Below are a five aspects that healthcare founders need to clarify in their pitch to venture capitalists in order to increase their chances of receiving funding at the seed-stage.
Too often, founders will launch into describing their products without first giving background on the problem they are working on solving. A product’s value only makes sense within the context of a specific problem. Don’t assume an investor is extremely familiar with the problem your solution is targeting. Founders are giving investors too much credit. Spell it out for them. At Jumpstart, we are “Industry-First” investors.
We like to see founders who can clearly articulate the market pain point they are working on alleviating.
Once the pain point is defined, the founder then needs to demonstrate the value of the product in light of the current incentive structure that exists in healthcare between payers, providers, and consumers. Too often, the questions of “who pays”, “why”, and the size of a correctly calculated total addressable market are left unclear at the end of a pitch.
An early-stage investor is taking a bet largely on a founding team. Many investors generally want to see a founding team that has had success in their careers and were educated at top schools. More importantly for healthcare though, is high familiarity with the problem a founder is working on solving. With healthcare being tightly regulated and with incentives commonly being more complicated than what they appear to be on the surface, someone with intense familiarity with the problem is usually needed to produce a solution properly situated between audacious and feasible. Demonstrating deep knowledge of the problem a founder is working to solve is imperative. At the end of the day, a founder needs to demonstrate unique insight that allows them to alleviate a pain point in a way others have not been able to up to this point. Vis-versa applies for entrepreneurs choosing their investors— here are 5 Things to Consider When Choosing an Investor.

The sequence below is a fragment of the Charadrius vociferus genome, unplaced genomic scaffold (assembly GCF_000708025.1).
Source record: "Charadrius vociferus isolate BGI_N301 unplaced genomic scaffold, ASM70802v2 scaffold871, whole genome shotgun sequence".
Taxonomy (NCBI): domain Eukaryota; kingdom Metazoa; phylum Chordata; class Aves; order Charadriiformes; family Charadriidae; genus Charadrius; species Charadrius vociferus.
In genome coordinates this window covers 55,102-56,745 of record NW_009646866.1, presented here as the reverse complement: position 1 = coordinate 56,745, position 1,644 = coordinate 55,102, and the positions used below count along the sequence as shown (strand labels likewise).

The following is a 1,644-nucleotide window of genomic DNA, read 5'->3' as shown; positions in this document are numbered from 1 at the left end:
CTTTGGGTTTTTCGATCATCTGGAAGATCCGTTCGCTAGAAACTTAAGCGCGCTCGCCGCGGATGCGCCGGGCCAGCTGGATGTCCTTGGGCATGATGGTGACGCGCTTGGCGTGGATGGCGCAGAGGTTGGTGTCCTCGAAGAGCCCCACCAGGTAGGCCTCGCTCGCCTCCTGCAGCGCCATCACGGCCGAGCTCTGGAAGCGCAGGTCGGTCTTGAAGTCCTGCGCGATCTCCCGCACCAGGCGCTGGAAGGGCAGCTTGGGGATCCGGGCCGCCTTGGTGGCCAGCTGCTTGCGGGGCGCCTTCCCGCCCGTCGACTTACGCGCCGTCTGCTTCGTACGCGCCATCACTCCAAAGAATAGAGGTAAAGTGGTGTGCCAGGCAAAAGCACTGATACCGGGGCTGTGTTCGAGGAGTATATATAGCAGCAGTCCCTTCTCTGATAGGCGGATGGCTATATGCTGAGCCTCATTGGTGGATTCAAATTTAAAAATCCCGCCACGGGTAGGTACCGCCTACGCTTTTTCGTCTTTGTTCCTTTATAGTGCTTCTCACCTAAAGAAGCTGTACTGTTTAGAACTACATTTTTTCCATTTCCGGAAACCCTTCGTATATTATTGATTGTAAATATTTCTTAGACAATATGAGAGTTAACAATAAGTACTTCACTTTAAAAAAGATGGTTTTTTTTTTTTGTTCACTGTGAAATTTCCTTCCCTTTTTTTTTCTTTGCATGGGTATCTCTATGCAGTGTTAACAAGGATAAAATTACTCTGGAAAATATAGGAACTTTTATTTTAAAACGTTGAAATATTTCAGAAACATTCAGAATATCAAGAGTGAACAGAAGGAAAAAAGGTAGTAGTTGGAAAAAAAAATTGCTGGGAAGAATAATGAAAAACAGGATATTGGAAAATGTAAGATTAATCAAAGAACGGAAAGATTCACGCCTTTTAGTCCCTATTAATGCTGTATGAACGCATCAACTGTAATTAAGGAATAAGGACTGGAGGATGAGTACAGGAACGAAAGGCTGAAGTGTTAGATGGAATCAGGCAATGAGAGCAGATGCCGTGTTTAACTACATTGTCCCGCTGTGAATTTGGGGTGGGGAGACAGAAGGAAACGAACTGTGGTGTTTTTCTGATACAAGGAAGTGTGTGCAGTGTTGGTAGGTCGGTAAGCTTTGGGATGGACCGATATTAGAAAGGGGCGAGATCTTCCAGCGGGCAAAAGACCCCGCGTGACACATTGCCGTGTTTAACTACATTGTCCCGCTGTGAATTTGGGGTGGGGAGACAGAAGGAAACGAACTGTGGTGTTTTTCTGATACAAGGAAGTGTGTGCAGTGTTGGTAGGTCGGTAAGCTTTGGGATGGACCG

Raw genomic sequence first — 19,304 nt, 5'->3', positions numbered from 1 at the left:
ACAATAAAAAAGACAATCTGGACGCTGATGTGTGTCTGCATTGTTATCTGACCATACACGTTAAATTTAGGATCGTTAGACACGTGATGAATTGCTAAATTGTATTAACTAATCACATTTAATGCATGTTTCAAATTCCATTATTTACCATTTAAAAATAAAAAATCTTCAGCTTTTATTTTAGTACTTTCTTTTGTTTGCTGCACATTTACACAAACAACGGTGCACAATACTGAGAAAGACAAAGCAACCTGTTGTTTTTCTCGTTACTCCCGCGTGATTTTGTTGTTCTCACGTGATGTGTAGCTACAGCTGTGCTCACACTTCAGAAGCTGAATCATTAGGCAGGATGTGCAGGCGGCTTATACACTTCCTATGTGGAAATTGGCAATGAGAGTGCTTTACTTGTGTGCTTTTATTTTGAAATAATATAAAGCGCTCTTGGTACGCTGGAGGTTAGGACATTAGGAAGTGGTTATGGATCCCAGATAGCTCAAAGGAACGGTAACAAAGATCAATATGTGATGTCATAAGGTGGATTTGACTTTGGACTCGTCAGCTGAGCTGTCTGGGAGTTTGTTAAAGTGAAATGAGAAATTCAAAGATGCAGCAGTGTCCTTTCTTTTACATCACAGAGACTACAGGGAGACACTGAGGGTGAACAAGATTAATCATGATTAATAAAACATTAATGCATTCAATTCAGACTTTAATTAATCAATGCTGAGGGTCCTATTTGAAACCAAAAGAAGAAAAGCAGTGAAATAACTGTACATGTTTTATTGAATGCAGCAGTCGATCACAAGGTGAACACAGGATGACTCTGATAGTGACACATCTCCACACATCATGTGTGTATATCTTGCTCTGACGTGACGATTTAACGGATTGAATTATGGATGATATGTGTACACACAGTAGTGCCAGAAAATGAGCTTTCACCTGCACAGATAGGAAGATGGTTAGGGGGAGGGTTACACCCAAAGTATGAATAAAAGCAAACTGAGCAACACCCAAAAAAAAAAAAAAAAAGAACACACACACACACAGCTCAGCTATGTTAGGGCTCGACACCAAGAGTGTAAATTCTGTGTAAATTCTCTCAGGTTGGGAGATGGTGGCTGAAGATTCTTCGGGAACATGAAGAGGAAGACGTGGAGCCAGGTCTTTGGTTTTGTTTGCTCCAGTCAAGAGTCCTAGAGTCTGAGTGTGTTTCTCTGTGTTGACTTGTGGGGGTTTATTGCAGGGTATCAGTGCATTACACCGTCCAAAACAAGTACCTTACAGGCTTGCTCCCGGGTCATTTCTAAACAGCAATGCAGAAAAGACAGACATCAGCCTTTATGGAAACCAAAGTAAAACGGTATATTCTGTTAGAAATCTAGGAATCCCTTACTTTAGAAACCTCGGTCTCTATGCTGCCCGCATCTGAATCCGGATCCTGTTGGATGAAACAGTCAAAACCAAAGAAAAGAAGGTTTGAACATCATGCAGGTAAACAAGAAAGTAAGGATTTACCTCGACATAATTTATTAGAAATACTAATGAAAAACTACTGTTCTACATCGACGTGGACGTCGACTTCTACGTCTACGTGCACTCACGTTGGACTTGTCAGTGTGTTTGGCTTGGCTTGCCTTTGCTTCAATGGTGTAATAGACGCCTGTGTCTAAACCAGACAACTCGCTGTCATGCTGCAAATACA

Most seed-stage companies do not yet have recurring revenue, so investors look at other quantitative and quality measurements. At the earliest stages, a product will invariably undergo slight changes as a founder collects user feedback. The speed at which a team can take feedback, calibrate quickly, and implement for continued testing is positive for an investor to see. At Jumpstart, we have seen many companies apply one year for funding, be turned down, then the next year we invest for our team at Jumpstart saw the agility of the team to adjust accordingly and implement feedback.
Many founders have opportunities to pilot their solution, but do not collect the data they need to draw proper conclusions. Founders need to make sure they are collecting the data they need on their assumptions so they can quickly move from pilot mode to convincing organizations to purchase their solution. For example, some founders will loosely touch on what they are going to do with the money raise. Most of the time, it is a pie chart with a breakdown of salary for new hires, marketing, product development, and overhead. While this can be somewhat useful, it is incomplete. Early-stage startups are making assumptions about finding product-market fit and understanding the market’s needs. Here at Jumpstart, we like to see a breakdown of assumptions and a plan to test those assumptions. We like to see the founders view our investment as a means to begin to test the assumptions they are making of the market. Check out these 5 Financial Tips for Entrepreneurs written by the CFO of our firm.
As assumptions are tested and feedback is gathered, a company begins to de-risk itself and make itself attractive to other partners and investors down the road.
Those who are clear about what they are doing will still receive a fair amount of “No’s”. It’s inevitable. However, those that are unclear about what they are doing, will never get a “Yes”.
Founders need to come to terms with the fact that there will be investors who do not agree with their value proposition, who do not think the product is differentiated, or who do not think the founders have the correct backgrounds. A “No” decision from an investor can be reached for so many reasons (some more legitimate than others). The one thing a founder absolutely needs to control for in a pitch though is clarity.
There are always going to be investors that don’t agree with the founder’s vision, but a founder cannot afford to lose those investors who would have said “Yes,” but pass because the founder failed to tell a clear story.